Economic Policy Uncertainty and Global Equities

By Callum Thomas

It seems over the past few years the only certainty has been rising uncertainty, and the folk at Economic Policy Uncertainty have a set of indexes which map this trend out well.  Their indicators use algorithms to generate readings based on the flow of news.  As the charts below show, there are some important trends in these indicators, and a couple of key linkages with global equities and global stock market volatility.

The key highlights on global economic policy uncertainty are:

-The trend of the past decade has been for rising economic policy uncertainty.

-The peaks and troughs of policy uncertainty tend to line up with the swings and cycles in global equities, for a few good reasons.

-The spike in volatility is consistent with the rise in the economic policy uncertainty index, and the global equity market correction – and is a possible contrarian signal.

1. Global Economic Policy Uncertainty Trend: The first stop is to remark on the overall trend in global economic policy uncertainty, which has been on an almost consistent upward path.  Aside from the broad trend there are clear spikes and troughs in the indicator, and visually this tends to map to the swings and cycles in global equities. Like clockwork, the indicator has made a particular surge in the October readings, which lines up with the heightened market volatility we’ve encountered.  This makes sense both from the point of view that greater policy uncertainty is bad for markets, and bad market conditions also feed-back to foster policy uncertainty.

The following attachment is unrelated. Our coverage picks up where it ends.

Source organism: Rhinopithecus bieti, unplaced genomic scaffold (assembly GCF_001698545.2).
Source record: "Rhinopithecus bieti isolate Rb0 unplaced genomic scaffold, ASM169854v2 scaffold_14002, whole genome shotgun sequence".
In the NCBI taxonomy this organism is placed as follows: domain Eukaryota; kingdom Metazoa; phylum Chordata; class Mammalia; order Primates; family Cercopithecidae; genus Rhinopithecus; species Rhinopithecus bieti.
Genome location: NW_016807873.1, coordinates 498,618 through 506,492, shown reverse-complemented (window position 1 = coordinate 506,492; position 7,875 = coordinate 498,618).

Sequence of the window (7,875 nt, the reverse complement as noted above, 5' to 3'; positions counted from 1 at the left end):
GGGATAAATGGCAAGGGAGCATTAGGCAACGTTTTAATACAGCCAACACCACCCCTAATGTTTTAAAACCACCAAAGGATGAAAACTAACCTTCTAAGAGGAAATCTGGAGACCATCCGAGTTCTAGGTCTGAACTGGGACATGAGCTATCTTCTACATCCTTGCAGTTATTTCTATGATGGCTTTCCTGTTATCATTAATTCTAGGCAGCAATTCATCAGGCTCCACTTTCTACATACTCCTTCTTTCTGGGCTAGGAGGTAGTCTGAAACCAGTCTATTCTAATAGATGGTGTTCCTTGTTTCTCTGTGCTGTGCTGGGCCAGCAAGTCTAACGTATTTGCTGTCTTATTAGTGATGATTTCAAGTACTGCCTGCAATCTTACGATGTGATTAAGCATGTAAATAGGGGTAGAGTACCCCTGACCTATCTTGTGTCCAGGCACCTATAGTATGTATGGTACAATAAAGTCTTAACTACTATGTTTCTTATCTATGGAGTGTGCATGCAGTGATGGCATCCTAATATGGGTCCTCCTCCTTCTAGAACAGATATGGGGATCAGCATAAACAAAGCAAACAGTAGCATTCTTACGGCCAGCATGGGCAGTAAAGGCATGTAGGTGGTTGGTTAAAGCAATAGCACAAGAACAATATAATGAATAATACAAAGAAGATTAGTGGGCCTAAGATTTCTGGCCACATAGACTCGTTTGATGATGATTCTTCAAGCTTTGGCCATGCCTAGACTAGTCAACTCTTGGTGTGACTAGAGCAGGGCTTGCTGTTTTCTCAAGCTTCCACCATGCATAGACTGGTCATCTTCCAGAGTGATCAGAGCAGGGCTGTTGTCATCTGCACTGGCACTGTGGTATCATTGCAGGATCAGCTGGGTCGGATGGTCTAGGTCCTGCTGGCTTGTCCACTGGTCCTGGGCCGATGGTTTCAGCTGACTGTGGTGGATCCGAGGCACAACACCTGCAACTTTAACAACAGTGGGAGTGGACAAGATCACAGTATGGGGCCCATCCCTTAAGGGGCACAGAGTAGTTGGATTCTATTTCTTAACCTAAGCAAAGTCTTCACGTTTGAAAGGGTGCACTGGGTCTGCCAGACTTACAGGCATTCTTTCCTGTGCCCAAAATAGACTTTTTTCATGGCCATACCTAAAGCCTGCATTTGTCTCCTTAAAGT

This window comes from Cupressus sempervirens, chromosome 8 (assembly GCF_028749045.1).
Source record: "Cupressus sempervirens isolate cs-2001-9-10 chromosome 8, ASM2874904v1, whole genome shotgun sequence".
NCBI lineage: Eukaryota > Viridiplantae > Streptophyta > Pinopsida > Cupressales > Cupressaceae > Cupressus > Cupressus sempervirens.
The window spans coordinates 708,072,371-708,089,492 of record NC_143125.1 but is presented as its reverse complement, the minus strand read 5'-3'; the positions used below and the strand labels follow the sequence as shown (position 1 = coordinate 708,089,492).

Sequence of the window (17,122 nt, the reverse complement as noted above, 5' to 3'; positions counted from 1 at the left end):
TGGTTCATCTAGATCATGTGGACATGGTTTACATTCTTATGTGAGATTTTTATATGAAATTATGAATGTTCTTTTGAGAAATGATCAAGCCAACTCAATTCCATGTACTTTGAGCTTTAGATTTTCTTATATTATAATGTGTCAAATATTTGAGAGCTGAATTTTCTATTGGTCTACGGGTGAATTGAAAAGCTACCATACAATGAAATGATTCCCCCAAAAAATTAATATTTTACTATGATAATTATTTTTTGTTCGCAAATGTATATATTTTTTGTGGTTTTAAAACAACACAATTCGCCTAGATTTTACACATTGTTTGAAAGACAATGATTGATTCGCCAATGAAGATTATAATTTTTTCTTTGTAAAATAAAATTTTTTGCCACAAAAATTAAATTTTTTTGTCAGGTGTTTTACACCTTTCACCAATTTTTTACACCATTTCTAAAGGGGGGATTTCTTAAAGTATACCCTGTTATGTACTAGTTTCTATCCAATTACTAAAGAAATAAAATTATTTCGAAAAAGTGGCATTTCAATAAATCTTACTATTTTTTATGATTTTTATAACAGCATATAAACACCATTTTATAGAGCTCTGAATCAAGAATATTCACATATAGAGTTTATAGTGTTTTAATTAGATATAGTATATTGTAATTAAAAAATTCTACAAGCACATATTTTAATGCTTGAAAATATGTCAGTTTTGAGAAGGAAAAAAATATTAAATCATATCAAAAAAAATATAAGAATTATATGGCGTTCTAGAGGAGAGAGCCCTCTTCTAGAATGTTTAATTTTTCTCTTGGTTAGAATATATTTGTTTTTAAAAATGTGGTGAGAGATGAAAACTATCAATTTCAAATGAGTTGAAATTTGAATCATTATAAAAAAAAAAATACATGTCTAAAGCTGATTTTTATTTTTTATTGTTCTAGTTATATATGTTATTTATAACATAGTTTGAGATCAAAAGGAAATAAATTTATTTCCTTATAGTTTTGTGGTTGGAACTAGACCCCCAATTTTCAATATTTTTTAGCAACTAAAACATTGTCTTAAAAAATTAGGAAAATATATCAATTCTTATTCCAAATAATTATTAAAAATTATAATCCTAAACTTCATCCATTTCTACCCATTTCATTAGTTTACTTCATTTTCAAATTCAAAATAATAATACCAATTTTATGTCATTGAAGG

2. Economic Policy Uncertainty – EM vs DM: Looking at the split across EM (Emerging Markets) and DM (Developed Markets), the trend is basically the same for both cohorts, the distinction however is that policy uncertainty right now is particularly elevated for EM economies.  Again, tying this back to markets, it’s EM equities that have really been under pressure this year, and this could be yet another contrarian sign that EM equities are set for a period of better performance.

3. Economic Policy Uncertainty vs Implied Volatility: Finally, tying it directly into the volatility picture, there has, up until the last few years, been a fairly close link between economic policy uncertainty and equity market implied volatility.  There’s a few possible ways to think about this chart: a. this is just an example of central banks at work (suppressing volatility with QE); b. investors have become immune or numb to the new-normal high levels of policy uncertainty; or c. implied volatility is “too low” or mis-priced vs the fundamentals.  It could well be a combination of these, but it certainly lines up with our thesis that volatility has undergone a cycle low, and will rise from here as central banks move from suppressors to sources of volatility.

 

Looking for deeper insights?  Take a look at our institutional research service.

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